Watch out! New employees could lead to a breach of confidence claim against you
A new employee joins a business. They have lots of new ideas and suggestions. Sounds great but might you be at risk? To put it another way, where is the line between creativity and confidentiality?
Trailfinders Ltd v Travel Counsellors Ltd
There was a rare Court of Appeal judgment on confidential information on 19 January 2021. The Court upheld a decision from the English IP Enterprise Court (IPEC) in a dispute between travel agent Trailfinders Ltd ("Trailfinders") and its competitor Travel Counsellors Ltd ("TCL"), which had hired several former Trailfinders employees. This is a classic situation which faces every industry, including retail. The decision may impose a greater burden on companies to check whether information they receive is confidential. At first instance, the judge found that the former employees had acted in breach of their contracts of employment and in breach of equitable obligations of confidence to Trailfinders, and that TCL had acted in breach of an equitable obligation of confidence. TCL tried to appeal on the grounds that:
the judge applied the wrong legal test in holding that TCL owed an obligation of confidence to Trailfinders in respect of confidential information received from the former employees;
the judge’s approach to the question of what TCL ought to have understood about the information provided to it was wrong and inconsistent with his other conclusions; and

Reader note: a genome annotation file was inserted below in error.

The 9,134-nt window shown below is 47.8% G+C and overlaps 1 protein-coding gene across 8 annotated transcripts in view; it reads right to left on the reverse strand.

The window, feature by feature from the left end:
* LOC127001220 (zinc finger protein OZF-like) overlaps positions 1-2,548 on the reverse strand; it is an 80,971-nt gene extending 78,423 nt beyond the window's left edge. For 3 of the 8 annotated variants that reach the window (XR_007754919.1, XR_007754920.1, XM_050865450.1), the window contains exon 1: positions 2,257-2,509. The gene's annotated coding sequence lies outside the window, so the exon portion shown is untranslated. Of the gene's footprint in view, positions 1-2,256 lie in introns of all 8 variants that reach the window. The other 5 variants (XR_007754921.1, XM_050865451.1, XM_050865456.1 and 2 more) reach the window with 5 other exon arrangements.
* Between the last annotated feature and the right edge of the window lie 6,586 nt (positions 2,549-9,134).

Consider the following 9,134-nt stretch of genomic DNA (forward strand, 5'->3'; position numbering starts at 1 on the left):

the judge erred in holding TCL liable for breach of confidence.
The Court of Appeal rejected each of these grounds. Lord Justice Arnold said a “reasonable person” test should be applied. This means that if:
a reasonable person
in the position of the recipient
would in the circumstances be aware that the information may be confidential
then the reasonable person’s response may be to make enquiries."
The type of enquiries depends on the facts but...
if no enquiries are made at all "then an obligation of confidentiality will arise.”
What does this mean?
You need to ask questions if you have any suspicion that the information you have been provided with is confidential (whether from a new employee or otherwise).
In today’s mobile economy, it is increasingly common for employees to move between competitors, which makes disputes over confidentiality more likely to occur. Following this case, all businesses should make sure they take steps to ascertain whether any information that new employees bring with them is confidential. The implications of not doing so could be serious.
To find out more contact Rosie Burbidge, Intellectual Property Partner at Gunnercooke LLP in London - email@example.com
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